I’m Sarah Zorn, and I’ve reviewed dog products, developed pet-friendly recipes, and written animal rescue stories for outlets like Rachael Ray Every Day and Animal Fair magazine for almost 10 years. That means my 8-year-old hound mix, Rowdy, is truly living his best life, as official house recipe taster and product tester. Like most adoring pet parents, I strongly believe that everything about him is superior, including his impressively regular, daisy-scented bowel movements.
While most reviews involve us getting our hands dirty, the primary objective here was keeping them clean. So, to defend our readers against dreaded poop bag tears and pinholes, our subjects underwent rigorous testing processes. We took them on multiple walks with both small and large dogs, assessing numerous crucial factors: Were the bags easy to dispense? No matter if they’re wrapped in a roll, folded into sheets, or stuffed into handy pocket packs, instant access is key. Somehow, you always feel like you’re up against a clock when it comes to dookie scooping, with passersby peering at you judgmentally, and your pup straining at the leash.
The bag also needs to be ideally structured to perform a perfect pas de deux; enabling pet parents to effortlessly pull a bag free (without wrangling or ripping), open it (without clumsy fumbling, or resorting to licking their fingers), turn it inside out and hand palm the poop (roominess and flexibility is key), then flip it, tie it off and trash it, without rips, slips or leakage. A lot to ask of a little bag! Needless to say, durability is everything, and you might even consider special features like handles to streamline the proceedings or shine that turd via odor-obliterating scents. Then there’s the issue of biodegradability. We get that environmental friendliness isn’t top of everyone’s mind, but if you’re going to pepper your neighborhood with dog poop and plastic, why not look for bags that might be more eco-conscious than others.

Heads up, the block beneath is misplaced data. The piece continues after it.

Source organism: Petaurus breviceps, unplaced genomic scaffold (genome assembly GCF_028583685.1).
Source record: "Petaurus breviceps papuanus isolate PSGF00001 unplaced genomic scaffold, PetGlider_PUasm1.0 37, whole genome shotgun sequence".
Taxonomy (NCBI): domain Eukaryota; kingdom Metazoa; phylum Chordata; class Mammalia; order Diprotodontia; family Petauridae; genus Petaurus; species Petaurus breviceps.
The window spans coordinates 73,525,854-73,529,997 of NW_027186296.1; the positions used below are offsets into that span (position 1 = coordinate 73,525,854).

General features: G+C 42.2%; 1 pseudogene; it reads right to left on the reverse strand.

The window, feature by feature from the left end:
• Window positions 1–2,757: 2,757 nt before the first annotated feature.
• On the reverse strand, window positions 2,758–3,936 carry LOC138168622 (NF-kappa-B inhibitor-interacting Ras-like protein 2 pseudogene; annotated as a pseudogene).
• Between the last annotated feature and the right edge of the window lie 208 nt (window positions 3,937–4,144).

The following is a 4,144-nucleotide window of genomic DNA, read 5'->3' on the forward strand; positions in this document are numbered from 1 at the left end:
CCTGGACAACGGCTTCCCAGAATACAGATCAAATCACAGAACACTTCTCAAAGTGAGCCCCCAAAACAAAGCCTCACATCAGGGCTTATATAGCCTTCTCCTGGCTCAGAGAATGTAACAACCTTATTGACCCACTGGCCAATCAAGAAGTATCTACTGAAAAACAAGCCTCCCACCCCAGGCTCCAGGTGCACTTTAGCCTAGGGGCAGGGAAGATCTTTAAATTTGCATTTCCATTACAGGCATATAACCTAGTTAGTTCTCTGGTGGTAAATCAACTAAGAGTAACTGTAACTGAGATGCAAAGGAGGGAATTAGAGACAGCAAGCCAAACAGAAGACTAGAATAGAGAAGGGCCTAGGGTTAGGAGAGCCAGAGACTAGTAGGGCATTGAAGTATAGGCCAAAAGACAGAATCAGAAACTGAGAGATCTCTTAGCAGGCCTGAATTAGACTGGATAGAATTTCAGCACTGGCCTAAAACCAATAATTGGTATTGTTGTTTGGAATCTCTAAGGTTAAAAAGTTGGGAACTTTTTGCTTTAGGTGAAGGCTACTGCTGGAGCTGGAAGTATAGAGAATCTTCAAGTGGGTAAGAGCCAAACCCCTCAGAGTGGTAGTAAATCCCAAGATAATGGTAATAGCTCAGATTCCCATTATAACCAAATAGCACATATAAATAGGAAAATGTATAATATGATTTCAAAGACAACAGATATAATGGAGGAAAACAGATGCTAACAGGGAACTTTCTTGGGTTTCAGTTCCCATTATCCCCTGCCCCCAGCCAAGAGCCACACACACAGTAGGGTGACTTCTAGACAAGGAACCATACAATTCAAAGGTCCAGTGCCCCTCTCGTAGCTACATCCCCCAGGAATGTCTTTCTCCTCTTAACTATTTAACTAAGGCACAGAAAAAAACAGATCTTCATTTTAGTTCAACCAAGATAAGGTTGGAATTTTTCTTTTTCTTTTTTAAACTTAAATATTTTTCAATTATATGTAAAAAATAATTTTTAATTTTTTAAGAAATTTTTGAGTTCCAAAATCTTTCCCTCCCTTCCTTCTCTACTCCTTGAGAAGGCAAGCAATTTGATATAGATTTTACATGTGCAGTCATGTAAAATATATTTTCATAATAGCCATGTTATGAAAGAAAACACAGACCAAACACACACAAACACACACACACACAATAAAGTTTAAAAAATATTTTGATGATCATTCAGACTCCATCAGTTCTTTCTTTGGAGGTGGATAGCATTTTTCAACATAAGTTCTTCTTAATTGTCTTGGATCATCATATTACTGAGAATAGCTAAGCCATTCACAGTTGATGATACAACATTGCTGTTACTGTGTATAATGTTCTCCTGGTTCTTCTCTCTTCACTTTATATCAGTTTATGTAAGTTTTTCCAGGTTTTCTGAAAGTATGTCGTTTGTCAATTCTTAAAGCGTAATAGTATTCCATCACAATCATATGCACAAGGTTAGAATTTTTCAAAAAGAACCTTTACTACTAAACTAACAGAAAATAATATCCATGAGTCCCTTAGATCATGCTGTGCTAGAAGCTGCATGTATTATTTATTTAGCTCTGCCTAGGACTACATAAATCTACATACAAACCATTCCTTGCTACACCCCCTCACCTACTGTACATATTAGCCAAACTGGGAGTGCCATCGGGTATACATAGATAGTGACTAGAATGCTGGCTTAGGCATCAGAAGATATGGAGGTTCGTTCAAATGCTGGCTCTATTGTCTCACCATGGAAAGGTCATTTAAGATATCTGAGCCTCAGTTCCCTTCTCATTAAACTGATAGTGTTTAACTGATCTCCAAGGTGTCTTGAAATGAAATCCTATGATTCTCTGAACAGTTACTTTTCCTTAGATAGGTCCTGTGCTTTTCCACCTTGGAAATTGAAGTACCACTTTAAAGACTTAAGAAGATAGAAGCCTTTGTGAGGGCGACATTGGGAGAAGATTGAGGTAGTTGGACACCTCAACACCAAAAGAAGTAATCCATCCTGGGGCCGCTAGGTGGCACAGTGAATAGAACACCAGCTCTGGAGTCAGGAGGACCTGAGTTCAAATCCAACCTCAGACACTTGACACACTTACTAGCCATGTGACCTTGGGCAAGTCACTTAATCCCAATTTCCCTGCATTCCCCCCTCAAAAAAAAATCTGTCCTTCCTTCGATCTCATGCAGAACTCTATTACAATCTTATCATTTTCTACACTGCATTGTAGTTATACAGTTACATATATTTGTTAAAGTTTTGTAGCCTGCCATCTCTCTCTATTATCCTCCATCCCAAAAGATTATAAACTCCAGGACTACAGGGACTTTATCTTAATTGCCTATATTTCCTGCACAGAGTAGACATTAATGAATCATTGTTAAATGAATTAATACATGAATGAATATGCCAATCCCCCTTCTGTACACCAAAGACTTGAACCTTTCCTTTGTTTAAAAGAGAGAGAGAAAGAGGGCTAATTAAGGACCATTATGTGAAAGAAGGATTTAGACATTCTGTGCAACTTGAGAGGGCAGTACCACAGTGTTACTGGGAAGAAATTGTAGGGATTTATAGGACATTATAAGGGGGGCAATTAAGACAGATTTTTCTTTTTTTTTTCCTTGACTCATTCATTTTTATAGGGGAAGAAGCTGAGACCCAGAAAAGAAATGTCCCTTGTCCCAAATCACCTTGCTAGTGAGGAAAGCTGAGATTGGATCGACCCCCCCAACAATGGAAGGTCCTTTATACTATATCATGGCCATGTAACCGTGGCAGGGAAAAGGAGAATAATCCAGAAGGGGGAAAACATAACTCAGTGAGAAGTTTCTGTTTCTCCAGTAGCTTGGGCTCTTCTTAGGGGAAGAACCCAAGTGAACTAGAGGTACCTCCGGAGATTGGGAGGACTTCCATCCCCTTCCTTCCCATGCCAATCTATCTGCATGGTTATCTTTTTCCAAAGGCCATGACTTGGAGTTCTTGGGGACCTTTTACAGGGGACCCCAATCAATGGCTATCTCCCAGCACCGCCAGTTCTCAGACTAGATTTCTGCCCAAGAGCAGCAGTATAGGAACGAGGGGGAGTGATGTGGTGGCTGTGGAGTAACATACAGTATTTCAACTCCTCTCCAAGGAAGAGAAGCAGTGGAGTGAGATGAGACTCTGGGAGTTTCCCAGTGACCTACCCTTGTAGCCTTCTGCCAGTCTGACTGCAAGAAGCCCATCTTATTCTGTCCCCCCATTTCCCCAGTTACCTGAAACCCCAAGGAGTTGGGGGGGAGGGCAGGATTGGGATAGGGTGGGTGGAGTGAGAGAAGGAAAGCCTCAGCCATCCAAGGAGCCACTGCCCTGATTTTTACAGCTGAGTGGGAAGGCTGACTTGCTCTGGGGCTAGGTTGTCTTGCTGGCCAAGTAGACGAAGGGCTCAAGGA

One thing to note: In 2015, the Federal Trade Commission issued a warning that biodegradable and compostable claims by dog waste bag manufacturers may be deceptive because it didn't qualify how long it would take for the bags to break down, and without qualification, consumers assume one year. Most of the eco-friendly bags we tested include longer terms for breakdowns, but the FTC also noted that most of these bags end up in landfills "where no plastic biodegrades in anywhere close to one year, if it biodegrades at all." In the same statement, the FTC warns that bags that label themselves as "compostable," may also be untrue as "dog waste is generally not safe to compost at home, and very few facilities accept this waste."